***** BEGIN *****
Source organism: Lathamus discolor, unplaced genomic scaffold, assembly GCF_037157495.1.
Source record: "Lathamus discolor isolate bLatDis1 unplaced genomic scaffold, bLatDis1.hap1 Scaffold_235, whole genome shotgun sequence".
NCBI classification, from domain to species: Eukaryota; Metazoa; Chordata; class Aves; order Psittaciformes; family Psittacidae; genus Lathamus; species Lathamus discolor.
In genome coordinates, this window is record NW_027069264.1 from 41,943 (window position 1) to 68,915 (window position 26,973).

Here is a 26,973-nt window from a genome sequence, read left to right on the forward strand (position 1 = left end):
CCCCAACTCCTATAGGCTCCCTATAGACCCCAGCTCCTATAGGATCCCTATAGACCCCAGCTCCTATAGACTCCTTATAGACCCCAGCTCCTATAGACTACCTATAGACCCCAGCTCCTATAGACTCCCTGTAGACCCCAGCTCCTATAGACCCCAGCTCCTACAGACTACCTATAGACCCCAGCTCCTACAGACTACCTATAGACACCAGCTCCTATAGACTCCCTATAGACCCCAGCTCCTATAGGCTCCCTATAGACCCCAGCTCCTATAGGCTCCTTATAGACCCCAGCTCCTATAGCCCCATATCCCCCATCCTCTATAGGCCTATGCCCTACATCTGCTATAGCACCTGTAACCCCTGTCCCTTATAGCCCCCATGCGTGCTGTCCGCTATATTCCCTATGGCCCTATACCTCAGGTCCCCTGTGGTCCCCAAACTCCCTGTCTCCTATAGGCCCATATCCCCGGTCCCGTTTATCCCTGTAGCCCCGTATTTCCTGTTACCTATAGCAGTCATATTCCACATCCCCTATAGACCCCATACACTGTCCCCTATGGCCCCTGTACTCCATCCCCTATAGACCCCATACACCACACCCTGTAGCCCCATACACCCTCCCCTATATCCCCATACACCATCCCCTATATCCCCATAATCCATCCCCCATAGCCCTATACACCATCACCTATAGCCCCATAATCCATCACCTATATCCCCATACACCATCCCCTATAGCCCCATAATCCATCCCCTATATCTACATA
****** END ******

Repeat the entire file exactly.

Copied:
Source organism: Lathamus discolor, unplaced genomic scaffold, assembly GCF_037157495.1.
Source record: "Lathamus discolor isolate bLatDis1 unplaced genomic scaffold, bLatDis1.hap1 Scaffold_235, whole genome shotgun sequence".
NCBI classification, from domain to species: Eukaryota; Metazoa; Chordata; class Aves; order Psittaciformes; family Psittacidae; genus Lathamus; species Lathamus discolor.
In genome coordinates, this window is record NW_027069264.1 from 41,943 (window position 1) to 68,915 (window position 26,973).

Here is a 26,973-nt window from a genome sequence, read left to right on the forward strand (position 1 = left end):
CCCCAACTCCTATAGGCTCCCTATAGACCCCAGCTCCTATAGGATCCCTATAGACCCCAGCTCCTATAGACTCCTTATAGACCCCAGCTCCTATAGACTACCTATAGACCCCAGCTCCTATAGACTCCCTGTAGACCCCAGCTCCTATAGACCCCAGCTCCTACAGACTACCTATAGACCCCAGCTCCTACAGACTACCTATAGACACCAGCTCCTATAGACTCCCTATAGACCCCAGCTCCTATAGGCTCCCTATAGACCCCAGCTCCTATAGGCTCCTTATAGACCCCAGCTCCTATAGCCCCATATCCCCCATCCTCTATAGGCCTATGCCCTACATCTGCTATAGCACCTGTAACCCCTGTCCCTTATAGCCCCCATGCGTGCTGTCCGCTATATTCCCTATGGCCCTATACCTCAGGTCCCCTGTGGTCCCCAAACTCCCTGTCTCCTATAGGCCCATATCCCCGGTCCCGTTTATCCCTGTAGCCCCGTATTTCCTGTTACCTATAGCAGTCATATTCCACATCCCCTATAGACCCCATACACTGTCCCCTATGGCCCCTGTACTCCATCCCCTATAGACCCCATACACCACACCCTGTAGCCCCATACACCCTCCCCTATATCCCCATACACCATCCCCTATATCCCCATAATCCATCCCCCATAGCCCTATACACCATCACCTATAGCCCCATAATCCATCACCTATATCCCCATACACCATCCCCTATAGCCCCATAATCCATCCCCTATATCTACATA